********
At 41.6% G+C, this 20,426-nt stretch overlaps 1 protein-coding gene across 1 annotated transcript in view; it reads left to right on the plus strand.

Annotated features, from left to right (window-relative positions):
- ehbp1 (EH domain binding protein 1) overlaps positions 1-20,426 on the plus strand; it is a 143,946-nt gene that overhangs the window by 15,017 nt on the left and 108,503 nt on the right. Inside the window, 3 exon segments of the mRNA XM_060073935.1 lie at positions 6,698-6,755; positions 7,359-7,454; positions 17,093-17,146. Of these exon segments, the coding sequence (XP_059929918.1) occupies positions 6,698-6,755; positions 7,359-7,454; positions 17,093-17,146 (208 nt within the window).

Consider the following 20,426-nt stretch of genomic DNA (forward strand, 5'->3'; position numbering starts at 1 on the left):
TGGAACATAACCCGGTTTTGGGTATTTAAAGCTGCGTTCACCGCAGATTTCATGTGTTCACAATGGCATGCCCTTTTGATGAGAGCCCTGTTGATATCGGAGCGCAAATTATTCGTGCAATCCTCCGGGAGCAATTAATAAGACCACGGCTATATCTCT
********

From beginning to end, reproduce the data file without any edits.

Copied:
At 41.6% G+C, this 20,426-nt stretch overlaps 1 protein-coding gene across 1 annotated transcript in view; it reads left to right on the plus strand.

Annotated features, from left to right (window-relative positions):
- ehbp1 (EH domain binding protein 1) overlaps positions 1-20,426 on the plus strand; it is a 143,946-nt gene that overhangs the window by 15,017 nt on the left and 108,503 nt on the right. Inside the window, 3 exon segments of the mRNA XM_060073935.1 lie at positions 6,698-6,755; positions 7,359-7,454; positions 17,093-17,146. Of these exon segments, the coding sequence (XP_059929918.1) occupies positions 6,698-6,755; positions 7,359-7,454; positions 17,093-17,146 (208 nt within the window).

Consider the following 20,426-nt stretch of genomic DNA (forward strand, 5'->3'; position numbering starts at 1 on the left):
TGGAACATAACCCGGTTTTGGGTATTTAAAGCTGCGTTCACCGCAGATTTCATGTGTTCACAATGGCATGCCCTTTTGATGAGAGCCCTGTTGATATCGGAGCGCAAATTATTCGTGCAATCCTCCGGGAGCAATTAATAAGACCACGGCTATATCTCT